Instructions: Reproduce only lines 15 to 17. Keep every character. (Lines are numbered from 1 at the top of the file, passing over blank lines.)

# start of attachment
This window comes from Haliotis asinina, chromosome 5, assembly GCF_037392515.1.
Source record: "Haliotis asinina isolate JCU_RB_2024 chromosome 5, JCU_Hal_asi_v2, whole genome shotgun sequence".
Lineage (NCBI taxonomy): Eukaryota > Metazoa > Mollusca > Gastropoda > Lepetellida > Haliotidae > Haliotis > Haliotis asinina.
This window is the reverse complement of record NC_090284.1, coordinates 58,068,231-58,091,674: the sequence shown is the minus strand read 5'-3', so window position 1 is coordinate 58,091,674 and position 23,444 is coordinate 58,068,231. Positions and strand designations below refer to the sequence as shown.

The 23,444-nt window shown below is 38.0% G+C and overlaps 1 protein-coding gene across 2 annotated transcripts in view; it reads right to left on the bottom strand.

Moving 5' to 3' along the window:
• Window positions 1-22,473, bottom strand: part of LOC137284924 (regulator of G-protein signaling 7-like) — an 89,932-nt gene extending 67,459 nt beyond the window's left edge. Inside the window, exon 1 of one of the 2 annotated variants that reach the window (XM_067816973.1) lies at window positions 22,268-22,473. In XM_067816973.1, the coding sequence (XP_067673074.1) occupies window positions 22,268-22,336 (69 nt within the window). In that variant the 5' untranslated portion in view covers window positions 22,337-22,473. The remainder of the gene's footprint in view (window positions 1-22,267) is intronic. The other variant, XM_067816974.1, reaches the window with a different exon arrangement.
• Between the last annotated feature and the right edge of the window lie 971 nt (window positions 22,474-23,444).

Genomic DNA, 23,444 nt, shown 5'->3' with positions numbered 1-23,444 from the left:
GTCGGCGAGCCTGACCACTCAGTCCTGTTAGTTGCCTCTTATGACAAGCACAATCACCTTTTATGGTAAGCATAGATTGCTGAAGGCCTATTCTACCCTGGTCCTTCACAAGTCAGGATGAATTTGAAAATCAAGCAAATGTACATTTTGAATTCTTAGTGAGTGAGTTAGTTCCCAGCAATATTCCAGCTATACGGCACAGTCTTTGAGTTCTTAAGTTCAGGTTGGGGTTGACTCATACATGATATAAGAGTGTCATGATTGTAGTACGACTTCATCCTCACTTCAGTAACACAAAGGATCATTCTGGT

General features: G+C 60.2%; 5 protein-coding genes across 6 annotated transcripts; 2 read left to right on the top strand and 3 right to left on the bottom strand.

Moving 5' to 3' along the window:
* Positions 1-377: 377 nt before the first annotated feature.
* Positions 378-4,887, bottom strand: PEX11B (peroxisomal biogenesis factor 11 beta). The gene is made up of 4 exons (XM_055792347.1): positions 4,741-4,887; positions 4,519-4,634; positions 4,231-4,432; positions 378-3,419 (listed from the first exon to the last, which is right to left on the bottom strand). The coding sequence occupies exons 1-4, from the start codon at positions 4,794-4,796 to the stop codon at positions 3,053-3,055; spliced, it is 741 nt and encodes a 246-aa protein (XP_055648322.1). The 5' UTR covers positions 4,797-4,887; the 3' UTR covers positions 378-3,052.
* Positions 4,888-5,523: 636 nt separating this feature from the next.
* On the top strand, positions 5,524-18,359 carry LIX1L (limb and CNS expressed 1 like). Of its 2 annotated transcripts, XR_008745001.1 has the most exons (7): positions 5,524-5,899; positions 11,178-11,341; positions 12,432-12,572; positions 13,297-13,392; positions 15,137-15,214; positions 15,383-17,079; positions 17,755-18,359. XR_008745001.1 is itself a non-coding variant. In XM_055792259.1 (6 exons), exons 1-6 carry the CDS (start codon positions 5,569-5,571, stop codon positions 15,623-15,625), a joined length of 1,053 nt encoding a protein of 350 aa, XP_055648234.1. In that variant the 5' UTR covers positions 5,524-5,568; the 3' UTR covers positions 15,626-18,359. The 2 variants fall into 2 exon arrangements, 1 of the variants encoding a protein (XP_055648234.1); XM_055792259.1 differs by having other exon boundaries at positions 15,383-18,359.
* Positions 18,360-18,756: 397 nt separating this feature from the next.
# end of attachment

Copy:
* Positions 4,888-5,523: 636 nt separating this feature from the next.
* On the top strand, positions 5,524-18,359 carry LIX1L (limb and CNS expressed 1 like). Of its 2 annotated transcripts, XR_008745001.1 has the most exons (7): positions 5,524-5,899; positions 11,178-11,341; positions 12,432-12,572; positions 13,297-13,392; positions 15,137-15,214; positions 15,383-17,079; positions 17,755-18,359. XR_008745001.1 is itself a non-coding variant. In XM_055792259.1 (6 exons), exons 1-6 carry the CDS (start codon positions 5,569-5,571, stop codon positions 15,623-15,625), a joined length of 1,053 nt encoding a protein of 350 aa, XP_055648234.1. In that variant the 5' UTR covers positions 5,524-5,568; the 3' UTR covers positions 15,626-18,359. The 2 variants fall into 2 exon arrangements, 1 of the variants encoding a protein (XP_055648234.1); XM_055792259.1 differs by having other exon boundaries at positions 15,383-18,359.
* Positions 18,360-18,756: 397 nt separating this feature from the next.